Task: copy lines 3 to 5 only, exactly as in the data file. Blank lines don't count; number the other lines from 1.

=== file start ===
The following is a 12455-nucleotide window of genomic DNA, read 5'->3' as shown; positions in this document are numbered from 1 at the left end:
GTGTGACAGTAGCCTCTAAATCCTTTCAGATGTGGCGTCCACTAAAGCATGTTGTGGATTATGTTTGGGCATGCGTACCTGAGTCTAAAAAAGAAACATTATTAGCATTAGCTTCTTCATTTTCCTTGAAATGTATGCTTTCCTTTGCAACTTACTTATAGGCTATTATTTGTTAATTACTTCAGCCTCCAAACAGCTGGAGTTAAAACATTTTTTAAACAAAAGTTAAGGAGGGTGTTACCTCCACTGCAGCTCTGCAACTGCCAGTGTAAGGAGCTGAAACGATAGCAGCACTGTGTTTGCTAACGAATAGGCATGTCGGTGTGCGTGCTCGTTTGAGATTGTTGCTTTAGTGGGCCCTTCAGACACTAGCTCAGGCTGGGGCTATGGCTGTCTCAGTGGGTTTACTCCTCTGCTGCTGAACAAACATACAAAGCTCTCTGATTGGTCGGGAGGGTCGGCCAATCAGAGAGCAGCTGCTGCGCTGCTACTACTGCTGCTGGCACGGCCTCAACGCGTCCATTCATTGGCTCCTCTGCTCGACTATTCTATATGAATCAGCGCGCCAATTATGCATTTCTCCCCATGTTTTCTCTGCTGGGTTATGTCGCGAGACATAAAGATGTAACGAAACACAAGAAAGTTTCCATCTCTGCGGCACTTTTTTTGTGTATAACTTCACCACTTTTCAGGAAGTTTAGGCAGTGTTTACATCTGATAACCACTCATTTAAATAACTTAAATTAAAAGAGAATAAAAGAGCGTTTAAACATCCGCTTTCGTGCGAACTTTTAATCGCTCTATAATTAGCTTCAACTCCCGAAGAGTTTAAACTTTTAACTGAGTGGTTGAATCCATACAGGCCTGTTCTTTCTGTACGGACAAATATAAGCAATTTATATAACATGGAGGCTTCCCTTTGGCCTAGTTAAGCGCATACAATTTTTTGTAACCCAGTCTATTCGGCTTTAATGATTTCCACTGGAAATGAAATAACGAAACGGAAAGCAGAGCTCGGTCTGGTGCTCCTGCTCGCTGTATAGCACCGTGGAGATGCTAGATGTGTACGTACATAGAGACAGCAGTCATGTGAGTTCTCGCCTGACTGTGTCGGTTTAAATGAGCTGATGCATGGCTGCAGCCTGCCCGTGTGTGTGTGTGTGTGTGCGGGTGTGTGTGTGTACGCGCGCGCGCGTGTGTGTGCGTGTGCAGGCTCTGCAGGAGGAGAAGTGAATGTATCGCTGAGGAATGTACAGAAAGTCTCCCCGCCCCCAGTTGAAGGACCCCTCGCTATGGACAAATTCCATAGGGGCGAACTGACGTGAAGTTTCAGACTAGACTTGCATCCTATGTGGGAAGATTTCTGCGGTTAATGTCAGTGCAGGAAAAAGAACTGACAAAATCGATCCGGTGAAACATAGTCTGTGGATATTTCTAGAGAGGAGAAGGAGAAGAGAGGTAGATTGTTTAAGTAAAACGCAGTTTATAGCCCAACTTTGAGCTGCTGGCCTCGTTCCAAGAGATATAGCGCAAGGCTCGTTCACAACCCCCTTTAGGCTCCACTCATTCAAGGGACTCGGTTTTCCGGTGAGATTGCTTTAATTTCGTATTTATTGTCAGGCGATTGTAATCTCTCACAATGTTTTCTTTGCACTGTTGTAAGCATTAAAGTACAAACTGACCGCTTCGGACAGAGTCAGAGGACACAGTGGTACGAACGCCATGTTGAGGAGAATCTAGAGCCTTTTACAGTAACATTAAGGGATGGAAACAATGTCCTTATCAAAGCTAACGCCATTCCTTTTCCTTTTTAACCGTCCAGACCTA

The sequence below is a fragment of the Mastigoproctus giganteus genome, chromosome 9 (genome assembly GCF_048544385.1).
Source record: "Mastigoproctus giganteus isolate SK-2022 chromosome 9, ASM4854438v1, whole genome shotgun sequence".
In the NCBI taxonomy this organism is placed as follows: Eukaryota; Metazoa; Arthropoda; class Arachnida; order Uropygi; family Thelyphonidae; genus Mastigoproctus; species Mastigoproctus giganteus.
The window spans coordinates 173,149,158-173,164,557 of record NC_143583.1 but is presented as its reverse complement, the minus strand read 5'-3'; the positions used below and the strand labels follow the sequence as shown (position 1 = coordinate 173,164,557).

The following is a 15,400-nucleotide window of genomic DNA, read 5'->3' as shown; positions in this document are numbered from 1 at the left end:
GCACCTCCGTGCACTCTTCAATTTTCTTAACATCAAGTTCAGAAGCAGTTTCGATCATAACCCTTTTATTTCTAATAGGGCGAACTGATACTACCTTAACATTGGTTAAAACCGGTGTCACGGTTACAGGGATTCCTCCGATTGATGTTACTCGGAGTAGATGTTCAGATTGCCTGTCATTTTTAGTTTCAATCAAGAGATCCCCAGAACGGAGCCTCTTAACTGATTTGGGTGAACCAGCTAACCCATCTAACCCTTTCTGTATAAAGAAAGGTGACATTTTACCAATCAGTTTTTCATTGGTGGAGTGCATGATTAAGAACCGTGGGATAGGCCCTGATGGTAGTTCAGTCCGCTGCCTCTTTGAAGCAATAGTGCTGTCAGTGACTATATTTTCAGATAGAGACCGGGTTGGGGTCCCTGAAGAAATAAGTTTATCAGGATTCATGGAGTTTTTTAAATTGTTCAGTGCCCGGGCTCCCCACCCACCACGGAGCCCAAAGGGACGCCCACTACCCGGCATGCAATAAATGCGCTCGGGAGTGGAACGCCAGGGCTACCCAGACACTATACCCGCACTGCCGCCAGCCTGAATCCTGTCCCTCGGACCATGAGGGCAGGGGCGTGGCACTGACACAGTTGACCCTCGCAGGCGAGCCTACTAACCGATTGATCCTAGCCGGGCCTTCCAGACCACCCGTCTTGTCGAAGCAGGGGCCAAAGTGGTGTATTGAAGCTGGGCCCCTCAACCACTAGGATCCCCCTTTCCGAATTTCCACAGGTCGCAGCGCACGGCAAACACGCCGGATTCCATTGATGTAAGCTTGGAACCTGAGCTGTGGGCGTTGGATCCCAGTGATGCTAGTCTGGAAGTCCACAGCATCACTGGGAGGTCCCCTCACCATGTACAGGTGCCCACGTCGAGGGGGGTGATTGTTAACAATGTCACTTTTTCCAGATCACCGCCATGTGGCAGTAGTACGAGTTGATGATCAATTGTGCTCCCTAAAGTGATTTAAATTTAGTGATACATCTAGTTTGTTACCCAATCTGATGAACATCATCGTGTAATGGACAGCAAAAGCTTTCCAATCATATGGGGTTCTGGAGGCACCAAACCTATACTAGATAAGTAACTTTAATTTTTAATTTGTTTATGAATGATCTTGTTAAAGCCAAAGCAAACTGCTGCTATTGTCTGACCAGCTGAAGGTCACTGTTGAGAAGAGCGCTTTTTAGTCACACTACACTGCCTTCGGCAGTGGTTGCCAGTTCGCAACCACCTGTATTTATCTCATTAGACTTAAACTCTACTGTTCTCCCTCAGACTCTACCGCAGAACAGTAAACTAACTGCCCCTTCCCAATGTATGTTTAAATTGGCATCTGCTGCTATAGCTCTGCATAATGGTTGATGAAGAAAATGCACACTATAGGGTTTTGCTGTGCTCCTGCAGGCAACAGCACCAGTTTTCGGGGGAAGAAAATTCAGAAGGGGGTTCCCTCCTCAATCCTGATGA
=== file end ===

The sequence below is a fragment of the Mastigoproctus giganteus genome, chromosome 9 (genome assembly GCF_048544385.1).
Source record: "Mastigoproctus giganteus isolate SK-2022 chromosome 9, ASM4854438v1, whole genome shotgun sequence".
In the NCBI taxonomy this organism is placed as follows: Eukaryota; Metazoa; Arthropoda; class Arachnida; order Uropygi; family Thelyphonidae; genus Mastigoproctus; species Mastigoproctus giganteus.